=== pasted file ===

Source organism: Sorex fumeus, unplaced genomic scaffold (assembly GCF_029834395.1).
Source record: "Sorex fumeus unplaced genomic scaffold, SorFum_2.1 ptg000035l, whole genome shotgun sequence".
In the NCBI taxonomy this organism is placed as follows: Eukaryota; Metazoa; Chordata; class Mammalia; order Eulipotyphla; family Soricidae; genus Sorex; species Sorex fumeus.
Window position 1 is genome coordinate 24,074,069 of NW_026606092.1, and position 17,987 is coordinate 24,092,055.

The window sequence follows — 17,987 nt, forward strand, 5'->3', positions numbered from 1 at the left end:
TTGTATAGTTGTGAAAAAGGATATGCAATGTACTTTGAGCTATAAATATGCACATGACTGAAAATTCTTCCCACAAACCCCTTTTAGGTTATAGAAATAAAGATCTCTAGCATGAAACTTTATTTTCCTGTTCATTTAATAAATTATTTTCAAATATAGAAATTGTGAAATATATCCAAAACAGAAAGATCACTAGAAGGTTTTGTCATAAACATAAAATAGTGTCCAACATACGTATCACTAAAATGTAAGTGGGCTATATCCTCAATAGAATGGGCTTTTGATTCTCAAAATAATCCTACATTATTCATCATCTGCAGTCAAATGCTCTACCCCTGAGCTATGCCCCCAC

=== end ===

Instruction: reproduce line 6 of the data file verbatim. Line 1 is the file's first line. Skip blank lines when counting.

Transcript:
TTGTATAGTTGTGAAAAAGGATATGCAATGTACTTTGAGCTATAAATATGCACATGACTGAAAATTCTTCCCACAAACCCCTTTTAGGTTATAGAAATAAAGATCTCTAGCATGAAACTTTATTTTCCTGTTCATTTAATAAATTATTTTCAAATATAGAAATTGTGAAATATATCCAAAACAGAAAGATCACTAGAAGGTTTTGTCATAAACATAAAATAGTGTCCAACATACGTATCACTAAAATGTAAGTGGGCTATATCCTCAATAGAATGGGCTTTTGATTCTCAAAATAATCCTACATTATTCATCATCTGCAGTCAAATGCTCTACCCCTGAGCTATGCCCCCAC